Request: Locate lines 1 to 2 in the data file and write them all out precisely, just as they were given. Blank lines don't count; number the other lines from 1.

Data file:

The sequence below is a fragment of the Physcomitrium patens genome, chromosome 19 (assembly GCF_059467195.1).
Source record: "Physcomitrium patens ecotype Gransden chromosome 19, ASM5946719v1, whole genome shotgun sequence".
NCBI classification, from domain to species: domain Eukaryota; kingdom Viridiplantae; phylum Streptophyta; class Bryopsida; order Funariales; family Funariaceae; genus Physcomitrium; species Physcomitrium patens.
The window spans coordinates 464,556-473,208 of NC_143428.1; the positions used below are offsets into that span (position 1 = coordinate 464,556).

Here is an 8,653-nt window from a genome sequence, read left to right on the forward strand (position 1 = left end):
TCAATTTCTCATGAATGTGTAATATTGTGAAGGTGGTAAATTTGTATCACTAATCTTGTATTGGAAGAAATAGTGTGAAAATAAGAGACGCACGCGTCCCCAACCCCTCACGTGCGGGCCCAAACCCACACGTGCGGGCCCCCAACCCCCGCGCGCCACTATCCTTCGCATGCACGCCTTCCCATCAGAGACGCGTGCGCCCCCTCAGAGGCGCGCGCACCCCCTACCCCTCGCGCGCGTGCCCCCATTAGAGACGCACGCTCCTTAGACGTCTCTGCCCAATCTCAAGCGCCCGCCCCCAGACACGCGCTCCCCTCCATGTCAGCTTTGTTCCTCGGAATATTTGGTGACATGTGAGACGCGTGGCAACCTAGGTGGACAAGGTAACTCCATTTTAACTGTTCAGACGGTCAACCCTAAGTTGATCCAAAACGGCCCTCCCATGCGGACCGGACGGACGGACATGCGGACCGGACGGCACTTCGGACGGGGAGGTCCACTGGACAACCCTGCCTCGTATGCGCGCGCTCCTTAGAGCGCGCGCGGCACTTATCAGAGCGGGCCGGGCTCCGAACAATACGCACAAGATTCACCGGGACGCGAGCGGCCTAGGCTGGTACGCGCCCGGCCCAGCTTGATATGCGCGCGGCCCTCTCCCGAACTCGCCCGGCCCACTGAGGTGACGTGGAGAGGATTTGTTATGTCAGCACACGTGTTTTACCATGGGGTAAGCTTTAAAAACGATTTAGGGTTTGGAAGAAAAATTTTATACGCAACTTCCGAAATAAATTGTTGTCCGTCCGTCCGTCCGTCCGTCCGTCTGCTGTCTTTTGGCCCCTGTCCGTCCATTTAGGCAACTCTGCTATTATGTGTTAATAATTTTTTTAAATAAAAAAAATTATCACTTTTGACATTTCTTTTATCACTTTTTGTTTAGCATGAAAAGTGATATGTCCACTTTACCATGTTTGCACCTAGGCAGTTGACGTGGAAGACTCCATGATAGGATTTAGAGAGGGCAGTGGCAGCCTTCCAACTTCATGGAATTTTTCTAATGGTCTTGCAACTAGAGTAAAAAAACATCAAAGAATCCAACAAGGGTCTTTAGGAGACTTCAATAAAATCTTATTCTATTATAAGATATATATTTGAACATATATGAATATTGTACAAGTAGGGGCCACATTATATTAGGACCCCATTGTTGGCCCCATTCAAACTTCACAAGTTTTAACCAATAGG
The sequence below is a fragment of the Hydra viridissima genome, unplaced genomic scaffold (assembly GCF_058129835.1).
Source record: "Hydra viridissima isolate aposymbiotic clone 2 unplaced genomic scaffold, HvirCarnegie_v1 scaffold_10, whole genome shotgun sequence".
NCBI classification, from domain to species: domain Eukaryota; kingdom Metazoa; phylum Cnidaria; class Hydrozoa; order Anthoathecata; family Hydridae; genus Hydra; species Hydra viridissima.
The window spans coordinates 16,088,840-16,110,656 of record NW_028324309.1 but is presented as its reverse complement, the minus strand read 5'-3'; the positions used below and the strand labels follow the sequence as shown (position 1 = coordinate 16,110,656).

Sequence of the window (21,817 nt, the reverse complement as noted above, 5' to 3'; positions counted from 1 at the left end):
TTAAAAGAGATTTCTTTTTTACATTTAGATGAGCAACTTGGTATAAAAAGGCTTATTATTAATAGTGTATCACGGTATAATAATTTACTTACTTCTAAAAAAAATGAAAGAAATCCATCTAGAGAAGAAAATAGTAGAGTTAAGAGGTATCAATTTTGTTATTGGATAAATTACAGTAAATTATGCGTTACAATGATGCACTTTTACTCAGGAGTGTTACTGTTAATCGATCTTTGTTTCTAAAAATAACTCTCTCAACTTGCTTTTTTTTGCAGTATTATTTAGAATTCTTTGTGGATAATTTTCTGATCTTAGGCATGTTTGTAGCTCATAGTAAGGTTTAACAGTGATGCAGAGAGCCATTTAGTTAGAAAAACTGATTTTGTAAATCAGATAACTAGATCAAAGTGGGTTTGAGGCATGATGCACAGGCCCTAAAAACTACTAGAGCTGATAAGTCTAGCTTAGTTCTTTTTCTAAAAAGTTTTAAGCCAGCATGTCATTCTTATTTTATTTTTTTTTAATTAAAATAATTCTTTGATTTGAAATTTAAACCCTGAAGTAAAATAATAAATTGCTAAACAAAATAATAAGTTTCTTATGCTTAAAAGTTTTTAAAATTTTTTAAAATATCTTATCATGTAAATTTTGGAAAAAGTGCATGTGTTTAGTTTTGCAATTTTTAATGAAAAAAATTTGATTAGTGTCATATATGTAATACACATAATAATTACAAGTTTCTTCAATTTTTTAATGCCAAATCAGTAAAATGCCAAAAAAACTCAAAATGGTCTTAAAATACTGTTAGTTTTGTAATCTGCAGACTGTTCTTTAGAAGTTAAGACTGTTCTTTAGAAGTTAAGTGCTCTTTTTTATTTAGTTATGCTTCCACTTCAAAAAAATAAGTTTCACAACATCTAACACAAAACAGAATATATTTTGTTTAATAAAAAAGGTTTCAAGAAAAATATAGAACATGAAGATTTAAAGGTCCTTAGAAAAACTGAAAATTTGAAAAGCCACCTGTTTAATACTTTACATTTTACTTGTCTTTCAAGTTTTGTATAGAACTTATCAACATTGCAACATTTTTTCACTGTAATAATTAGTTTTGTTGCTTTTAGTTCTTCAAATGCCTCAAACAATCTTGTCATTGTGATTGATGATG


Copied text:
The sequence below is a fragment of the Physcomitrium patens genome, chromosome 19 (assembly GCF_059467195.1).
Source record: "Physcomitrium patens ecotype Gransden chromosome 19, ASM5946719v1, whole genome shotgun sequence".